So often on the web, ‘timing’ is everything, which is why your blog should report on the latest events, as they happen, in your industry. If a major manufacturer makes an acquisition, talk about it. If someone files bankruptcy, talk about it. If there is a significant innovation, talk about it.
But remember, the timing to this is critical, so as you see things start to unfold, get to your computer.
5. State the Best and Worst
Everyone loves ‘Best of’ and ‘Worst of’ Lists. Surprisingly, most industries don’t have them. Most folks refuse to write about them. Why? Because they’ll get attacked, judged, criticized, etc. Just ask Jade Craven who writes ProBlogger’s ‘Bloggers to Watch’ List every year. Heck, Jade doesn’t even call them the ‘best bloggers’, she just calls them ‘worth watching’, yet the article is still anticipated by thousands every year, discussed all around the internet, and at the same time criticized by many.
Again, this goes back to having an opinion about your industry and putting it out there. Write your opinions down. Tell us why you’ve reached those opinions. And then stand by your claims.
6. Question Authority if You Feel They’re Wrong
What’s the deal with people being afraid to question authority in their fields? I see this everywhere and wonder sometimes if 99% of us have become the sheep that aimlessly follow the shepherd without any rhyme or reason.
Here is a good rule of thumb my friends: If someone in your industry, especially a leader, says something you don’t agree with, then write about it.
But there is a second part to this: Don’t be a jerk. Don’t call someone names. Don’t question motives. Just state your opposite opinion with class.
I’ll give you a couple of examples of exactly what I’m talking about:
I’m sure most of you have heard of Chris Brogan, a major authority in the field of social media marketing, Google +, and other areas.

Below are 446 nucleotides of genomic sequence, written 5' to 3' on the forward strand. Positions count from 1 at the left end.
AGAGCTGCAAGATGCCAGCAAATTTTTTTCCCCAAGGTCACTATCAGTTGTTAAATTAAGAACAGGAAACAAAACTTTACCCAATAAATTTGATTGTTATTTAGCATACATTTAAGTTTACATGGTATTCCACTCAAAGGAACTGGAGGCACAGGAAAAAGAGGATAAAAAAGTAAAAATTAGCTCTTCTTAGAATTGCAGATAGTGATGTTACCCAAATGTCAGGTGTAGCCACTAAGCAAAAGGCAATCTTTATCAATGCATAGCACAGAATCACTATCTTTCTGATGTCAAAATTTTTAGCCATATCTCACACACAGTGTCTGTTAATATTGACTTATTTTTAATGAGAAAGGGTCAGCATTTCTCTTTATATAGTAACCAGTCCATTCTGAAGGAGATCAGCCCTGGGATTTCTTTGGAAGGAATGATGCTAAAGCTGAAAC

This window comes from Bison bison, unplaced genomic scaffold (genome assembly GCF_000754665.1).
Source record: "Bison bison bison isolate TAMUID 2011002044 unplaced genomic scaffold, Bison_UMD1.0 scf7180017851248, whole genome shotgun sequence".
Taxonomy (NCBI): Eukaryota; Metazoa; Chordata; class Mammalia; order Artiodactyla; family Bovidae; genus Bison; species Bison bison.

What I love so much about Chris is that because he is always stating what’s on his mind, his findings, and his opinions; I know if I read his blog I’ll likely be moved in one direction or the other in terms of agreement or disagreement.
Chris once discussed on his blog the merits of asking other people to ‘share’ our online works. Because I didn’t agree with his take on the matter, I wrote this post, cordially expressing my differences.
On another occasion, Chris was called out by many for his Twitter unfollow experiment. Considering I thought it was nuts that his actions had affected and polarized so many, again, I wrote an article about it, one that ended up in my top 10 all-time here at The Sales Lion, entitled: Chris Brogan Unfollowed Me on Twitter, and Now I Hate My Whole Life.
Yes, this was a very sarcastic article, but my difference of opinion with others, as well as my support for what Chris had done, was well made.
Through these experiences and others, Chris and I have developed a friendship and mutual respect for each other, even though we might not always agree with each other. (Which is a good thing.)
Readers have also noticed I’m not afraid to take on issues or question authorities, all while not being a sheep following a shepherd—something most folks appreciate quite a bit.
7. Lose the Filter (Be Authentic)
Do you remember the day Gary Vaynerchuk made waves across the entire social media industry when he responded to a social media ROI (return on investment) question by stating, “What’s the ROI of your mother???”
This one little statement seemed to catch everyone’s attention. Some adored it. Others despised it. But as for me, I elected to focus on the beauty of his unfiltered approach.
What makes Gary Vaynerchuk so appreciated and respected is his lack of filter. (And no, I’m not at all referring to his language here.) What I mean by this is he isn’t a social media politician. He doesn’t throw his finger in the wind too see which way it’s blowing. He feels it, he thinks it, then he says it….and people dig that.
Love ‘em or hate ‘em, we notice Gary Vaynerchuk for this reason.
So there you have it folks, 7 ways you can become a blogging rebel and truly build your business and brand to a point where it impacts your entire industry and is viewed as a though-mecca for your field.
Considering I quit at 7 because this article was starting to get a little long, I wanted ask each of you this:
What other qualities do you feel enable a blog to reach the top of its industry? Of the qualities and techniques I mentioned above, are there any you disagree with? Why? Which of these have proven most effective in your efforts to be ‘read, noticed, and respected?’
Jump in everyone, your voice here matters.